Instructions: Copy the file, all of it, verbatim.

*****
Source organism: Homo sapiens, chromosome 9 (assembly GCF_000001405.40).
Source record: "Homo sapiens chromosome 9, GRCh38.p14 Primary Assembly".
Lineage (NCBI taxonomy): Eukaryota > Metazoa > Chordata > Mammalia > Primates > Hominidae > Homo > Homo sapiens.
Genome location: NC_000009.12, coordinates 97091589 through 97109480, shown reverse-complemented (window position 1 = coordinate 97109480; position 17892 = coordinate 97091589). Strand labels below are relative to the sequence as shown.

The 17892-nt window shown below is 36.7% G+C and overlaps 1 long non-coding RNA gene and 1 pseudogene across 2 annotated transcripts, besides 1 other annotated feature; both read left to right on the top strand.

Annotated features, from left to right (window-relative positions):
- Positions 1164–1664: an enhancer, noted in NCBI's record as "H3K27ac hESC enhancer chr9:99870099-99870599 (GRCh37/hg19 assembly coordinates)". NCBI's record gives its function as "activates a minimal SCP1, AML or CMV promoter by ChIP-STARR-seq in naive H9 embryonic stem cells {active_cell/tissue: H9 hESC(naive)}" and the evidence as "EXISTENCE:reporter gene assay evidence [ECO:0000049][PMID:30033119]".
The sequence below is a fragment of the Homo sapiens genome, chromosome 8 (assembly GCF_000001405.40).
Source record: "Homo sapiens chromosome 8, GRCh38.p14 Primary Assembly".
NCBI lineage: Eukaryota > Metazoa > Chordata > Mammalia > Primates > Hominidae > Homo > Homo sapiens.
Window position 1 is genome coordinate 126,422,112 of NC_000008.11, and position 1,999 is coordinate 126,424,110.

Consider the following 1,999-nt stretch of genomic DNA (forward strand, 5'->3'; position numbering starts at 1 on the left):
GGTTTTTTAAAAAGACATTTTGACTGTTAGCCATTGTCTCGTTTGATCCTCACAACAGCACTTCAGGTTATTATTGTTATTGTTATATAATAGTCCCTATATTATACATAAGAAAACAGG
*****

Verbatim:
Source organism: Homo sapiens, chromosome 9 (assembly GCF_000001405.40).
Source record: "Homo sapiens chromosome 9, GRCh38.p14 Primary Assembly".
Lineage (NCBI taxonomy): Eukaryota > Metazoa > Chordata > Mammalia > Primates > Hominidae > Homo > Homo sapiens.
Genome location: NC_000009.12, coordinates 97091589 through 97109480, shown reverse-complemented (window position 1 = coordinate 97109480; position 17892 = coordinate 97091589). Strand labels below are relative to the sequence as shown.

The 17892-nt window shown below is 36.7% G+C and overlaps 1 long non-coding RNA gene and 1 pseudogene across 2 annotated transcripts, besides 1 other annotated feature; both read left to right on the top strand.

Annotated features, from left to right (window-relative positions):
- Positions 1164–1664: an enhancer, noted in NCBI's record as "H3K27ac hESC enhancer chr9:99870099-99870599 (GRCh37/hg19 assembly coordinates)". NCBI's record gives its function as "activates a minimal SCP1, AML or CMV promoter by ChIP-STARR-seq in naive H9 embryonic stem cells {active_cell/tissue: H9 hESC(naive)}" and the evidence as "EXISTENCE:reporter gene assay evidence [ECO:0000049][PMID:30033119]".
The sequence below is a fragment of the Homo sapiens genome, chromosome 8 (assembly GCF_000001405.40).
Source record: "Homo sapiens chromosome 8, GRCh38.p14 Primary Assembly".
NCBI lineage: Eukaryota > Metazoa > Chordata > Mammalia > Primates > Hominidae > Homo > Homo sapiens.
Window position 1 is genome coordinate 126,422,112 of NC_000008.11, and position 1,999 is coordinate 126,424,110.

Consider the following 1,999-nt stretch of genomic DNA (forward strand, 5'->3'; position numbering starts at 1 on the left):
GGTTTTTTAAAAAGACATTTTGACTGTTAGCCATTGTCTCGTTTGATCCTCACAACAGCACTTCAGGTTATTATTGTTATTGTTATATAATAGTCCCTATATTATACATAAGAAAACAGG